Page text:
Big-block FX Holden ute at Northern Nats 2021

A wild early Holden built for sprints, drags and skids!

Photographers: Ashleigh Wilson

FAR North Queensland’s Northern Nats 2021 had the expected variety of machines tearing up the burnout pad, but nothing raised a smile quite like this ancient FX Holden ute, WRINKLES.

Er, WRINKLES? “It’s just an old car,” says owner Paul Khan. “It’s got wrinkles.” Fair enough. And for such a small, unassuming classic, it sure as hell made a lot of noise and smoke.

“The original build was intended for hillclimbs and sprints,” says Paul. “Then my kids got interested in burnouts, so we converted it to a burnout car. We’d like to do drags in it as well down the track.”

Paul hand-built WRINKLES himself with a little help from his sons, saving a basket case and turning it into “my burnout animal”. Much like it being an old-school car, Paul’s an old-school builder, employing plenty of custom fabrication and using whatever parts were at his disposal to enhance the ute’s looks and performance.

Under that curvaceous bonnet sits a 454-cube big-block Chev with 396 heads, all set back 19 inches – easy enough to do, as the original firewall had rusted away. Paul says there’s only a mild cam, and it’s all mated to a tricked-up Powerglide gearbox with an Outlaw Shop torque converter. There’s a shortened, 31-spline nine-inch diff out back, connected to the trans via a massive tailshaft from Hy-Way Truck Accessories. Paul’s also fitted FiTech fuel injection.

WRINKLES’ shell is actually a 1954 FJ – well, the back half, at least. The front end is all unmistakeable and gorgeous big-grilled FX, including the sheet metal, bonnet, guards and chrome face.

“I weighed the front of the FJ, its grille and bumper bars, and when doing the same with the FX, it was actually lighter,” Paul explains. “This would be better for drags, so we went with that.”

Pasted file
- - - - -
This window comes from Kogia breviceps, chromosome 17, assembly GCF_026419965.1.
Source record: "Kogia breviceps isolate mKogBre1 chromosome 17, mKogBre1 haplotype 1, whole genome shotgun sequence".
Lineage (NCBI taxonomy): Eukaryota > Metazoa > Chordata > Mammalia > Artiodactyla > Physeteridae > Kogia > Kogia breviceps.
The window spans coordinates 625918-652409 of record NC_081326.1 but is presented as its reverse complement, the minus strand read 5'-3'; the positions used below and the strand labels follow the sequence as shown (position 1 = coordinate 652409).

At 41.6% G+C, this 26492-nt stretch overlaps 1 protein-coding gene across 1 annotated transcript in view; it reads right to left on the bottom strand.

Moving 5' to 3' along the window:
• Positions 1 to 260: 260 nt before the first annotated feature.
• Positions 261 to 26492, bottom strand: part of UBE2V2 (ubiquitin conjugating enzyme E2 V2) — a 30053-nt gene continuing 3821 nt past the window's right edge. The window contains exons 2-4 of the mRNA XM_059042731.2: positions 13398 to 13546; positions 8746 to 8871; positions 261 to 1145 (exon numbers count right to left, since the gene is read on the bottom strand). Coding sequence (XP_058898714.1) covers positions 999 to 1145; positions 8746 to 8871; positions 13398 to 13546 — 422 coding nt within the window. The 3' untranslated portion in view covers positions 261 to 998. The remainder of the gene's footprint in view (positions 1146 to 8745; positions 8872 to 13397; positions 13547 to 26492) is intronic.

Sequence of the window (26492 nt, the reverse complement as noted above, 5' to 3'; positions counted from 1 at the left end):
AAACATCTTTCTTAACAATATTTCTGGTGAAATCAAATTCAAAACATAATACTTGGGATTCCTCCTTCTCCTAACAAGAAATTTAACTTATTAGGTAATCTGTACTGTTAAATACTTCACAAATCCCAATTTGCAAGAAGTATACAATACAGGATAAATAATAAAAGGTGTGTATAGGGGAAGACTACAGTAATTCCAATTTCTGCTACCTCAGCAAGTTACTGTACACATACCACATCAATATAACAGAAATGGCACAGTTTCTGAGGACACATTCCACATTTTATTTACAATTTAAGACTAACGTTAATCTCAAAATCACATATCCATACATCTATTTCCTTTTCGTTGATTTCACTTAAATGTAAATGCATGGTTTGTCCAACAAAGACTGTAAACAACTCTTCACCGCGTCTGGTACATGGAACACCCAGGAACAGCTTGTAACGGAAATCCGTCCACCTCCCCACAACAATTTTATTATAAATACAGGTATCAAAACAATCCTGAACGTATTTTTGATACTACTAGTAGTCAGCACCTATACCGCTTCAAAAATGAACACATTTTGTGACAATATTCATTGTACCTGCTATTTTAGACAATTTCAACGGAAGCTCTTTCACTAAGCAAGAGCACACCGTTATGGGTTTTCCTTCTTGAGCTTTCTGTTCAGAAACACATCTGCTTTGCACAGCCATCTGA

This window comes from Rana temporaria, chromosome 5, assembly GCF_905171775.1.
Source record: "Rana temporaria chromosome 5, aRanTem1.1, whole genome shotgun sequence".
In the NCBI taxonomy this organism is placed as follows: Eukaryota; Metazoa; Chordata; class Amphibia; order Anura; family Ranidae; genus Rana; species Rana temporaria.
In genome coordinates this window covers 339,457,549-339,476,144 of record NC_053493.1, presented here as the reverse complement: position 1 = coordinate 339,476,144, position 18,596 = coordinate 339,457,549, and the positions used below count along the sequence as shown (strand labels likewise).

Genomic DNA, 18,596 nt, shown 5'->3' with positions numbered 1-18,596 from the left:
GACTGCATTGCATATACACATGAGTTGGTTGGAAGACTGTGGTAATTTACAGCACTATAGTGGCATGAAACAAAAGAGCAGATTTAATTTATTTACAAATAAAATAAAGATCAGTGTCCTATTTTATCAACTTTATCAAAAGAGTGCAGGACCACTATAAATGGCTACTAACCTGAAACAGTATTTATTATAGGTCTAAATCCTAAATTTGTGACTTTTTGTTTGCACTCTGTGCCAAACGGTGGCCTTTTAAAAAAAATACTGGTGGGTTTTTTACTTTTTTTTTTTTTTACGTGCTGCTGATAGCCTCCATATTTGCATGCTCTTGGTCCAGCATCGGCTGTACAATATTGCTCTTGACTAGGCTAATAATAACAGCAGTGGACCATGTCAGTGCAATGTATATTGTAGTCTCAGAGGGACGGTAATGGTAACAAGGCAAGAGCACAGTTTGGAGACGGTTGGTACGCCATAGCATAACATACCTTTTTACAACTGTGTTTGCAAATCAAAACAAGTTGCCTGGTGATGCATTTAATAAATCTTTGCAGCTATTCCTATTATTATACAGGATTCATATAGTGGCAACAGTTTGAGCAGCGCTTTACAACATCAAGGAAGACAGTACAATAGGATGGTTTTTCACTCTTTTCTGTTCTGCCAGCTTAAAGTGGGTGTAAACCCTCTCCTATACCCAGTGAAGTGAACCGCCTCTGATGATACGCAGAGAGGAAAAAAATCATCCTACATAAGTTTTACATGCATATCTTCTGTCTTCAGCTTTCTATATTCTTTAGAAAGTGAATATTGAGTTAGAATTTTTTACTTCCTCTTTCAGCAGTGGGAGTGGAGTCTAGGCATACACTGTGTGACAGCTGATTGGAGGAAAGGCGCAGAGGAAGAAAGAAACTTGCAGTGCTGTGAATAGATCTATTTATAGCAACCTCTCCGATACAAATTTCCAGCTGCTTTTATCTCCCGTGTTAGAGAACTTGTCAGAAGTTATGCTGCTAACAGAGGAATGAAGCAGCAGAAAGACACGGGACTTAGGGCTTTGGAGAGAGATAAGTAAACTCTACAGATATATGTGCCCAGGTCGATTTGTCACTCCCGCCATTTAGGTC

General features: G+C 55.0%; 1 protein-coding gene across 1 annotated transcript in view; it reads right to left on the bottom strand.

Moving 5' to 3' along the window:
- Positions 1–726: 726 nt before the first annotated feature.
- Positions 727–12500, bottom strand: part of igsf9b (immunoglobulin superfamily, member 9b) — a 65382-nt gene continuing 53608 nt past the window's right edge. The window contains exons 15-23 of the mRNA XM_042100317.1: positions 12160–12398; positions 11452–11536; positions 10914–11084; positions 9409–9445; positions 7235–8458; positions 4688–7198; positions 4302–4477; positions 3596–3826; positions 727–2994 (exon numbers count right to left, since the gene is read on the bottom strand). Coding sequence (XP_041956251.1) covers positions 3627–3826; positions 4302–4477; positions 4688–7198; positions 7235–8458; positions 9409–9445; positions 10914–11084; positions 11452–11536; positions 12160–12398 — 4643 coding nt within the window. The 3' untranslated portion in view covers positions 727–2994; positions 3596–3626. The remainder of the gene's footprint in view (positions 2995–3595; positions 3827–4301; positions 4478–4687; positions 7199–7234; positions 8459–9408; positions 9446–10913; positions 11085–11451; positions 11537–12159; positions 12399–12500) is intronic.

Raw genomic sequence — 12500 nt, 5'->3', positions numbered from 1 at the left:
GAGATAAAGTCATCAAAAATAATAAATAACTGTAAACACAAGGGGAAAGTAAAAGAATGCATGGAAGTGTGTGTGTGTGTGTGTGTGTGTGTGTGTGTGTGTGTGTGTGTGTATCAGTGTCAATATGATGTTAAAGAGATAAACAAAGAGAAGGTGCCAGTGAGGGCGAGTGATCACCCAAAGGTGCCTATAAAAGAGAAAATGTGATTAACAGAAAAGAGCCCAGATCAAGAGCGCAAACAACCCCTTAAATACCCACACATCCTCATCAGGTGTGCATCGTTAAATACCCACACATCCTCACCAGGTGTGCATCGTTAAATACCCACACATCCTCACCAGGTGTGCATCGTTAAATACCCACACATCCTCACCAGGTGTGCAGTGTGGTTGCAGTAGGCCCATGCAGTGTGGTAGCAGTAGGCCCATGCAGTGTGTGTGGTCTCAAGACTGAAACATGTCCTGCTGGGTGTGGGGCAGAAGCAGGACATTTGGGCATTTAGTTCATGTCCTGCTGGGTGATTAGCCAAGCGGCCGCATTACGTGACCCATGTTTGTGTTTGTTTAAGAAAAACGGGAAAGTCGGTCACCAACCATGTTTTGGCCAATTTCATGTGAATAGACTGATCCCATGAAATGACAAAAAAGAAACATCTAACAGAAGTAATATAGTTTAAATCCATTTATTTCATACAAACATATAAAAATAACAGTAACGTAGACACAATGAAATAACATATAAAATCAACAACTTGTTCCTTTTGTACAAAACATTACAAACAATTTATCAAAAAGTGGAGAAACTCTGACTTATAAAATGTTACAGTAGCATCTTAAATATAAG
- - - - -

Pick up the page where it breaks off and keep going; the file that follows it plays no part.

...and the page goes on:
A mate saw the FJ advertised by the roadside in Mackay some 25 years ago, costing $200 or a swap for a motorcycle. Two scrapyard-bound bikes were soon traded, and four hours later a sad-looking ute was dropped at Paul’s place in Townsville. “It was very rusty, way beyond what you’d turn back into a street car,” he says.

The chassis is only three rails – two main ones and a third in the middle – with Paul’s hand-built steel rollcage adding the extra protection. The bottom half of the body and floorpans – which had been a rusted mess – were thrown away and new sections crafted. Those bulbous rear arches have been custom rolled, while inside the spartan cabin is a bespoke tunnel with shifter and a twin handbrake-style set-up (as seen in rally cars) mounted on top. Seats are old Cobra steel-framed items, but all the wood and cardboard’s been removed and replaced with steel sheeting in case of an accident. “They’re heavier, but safer,” Paul says.

Highlighting the numerous parts bins Paul has raided, there’s an HR Holden crossmember, HQ stub axles, Commodore brakes with WB Holden calipers, Subaru rack-and-pinion steering and a Holden LS Astra electric power steering pump. According to Paul, the Hyundai tie-rod ends are on the shortest Holden arms you can get, which are off a Statesman. Finally, 14-inch Commodore front wheels are used with just the right offset to clear the guards.

It feels every inch its age inside the titchy cabin, until you fire up that V8 and things feel far more up-to-date. That’s if you can overcome the pain of your eardrums shattering: let’s just say there’s not much in the way of sound-deadening.

“It’s only been rough-tuned in the shed, but when you stand on it, it just spins the wheels,” Paul says.

A newbie to the burnout world, at WRINKLES’ debut at Rockynats a few months ago Paul tagged the wall, creasing a front guard and bending the bumper. “I got some advice from the Masters guys down there; they told me the right things to do and I improved immediately,” he says. “I just need more experience.”

Northern Nats provided that chance, with the FX wowing crowds on each of the three days.

Paul’s first run was drama-filled. The car had to be jumped after refusing to start; then the cold night air and the engine’s mad heat meant his windscreen completely fogged up – not helped of course by the billowing tyre smoke. “There were lots of hand signals needed!” he laughs.

An unlikely burnout animal, WRINKLES is sure to be one of the most fun, striking and welcome tyre-shredders in Queensland for years to come.

Photographers: Ashleigh Wilson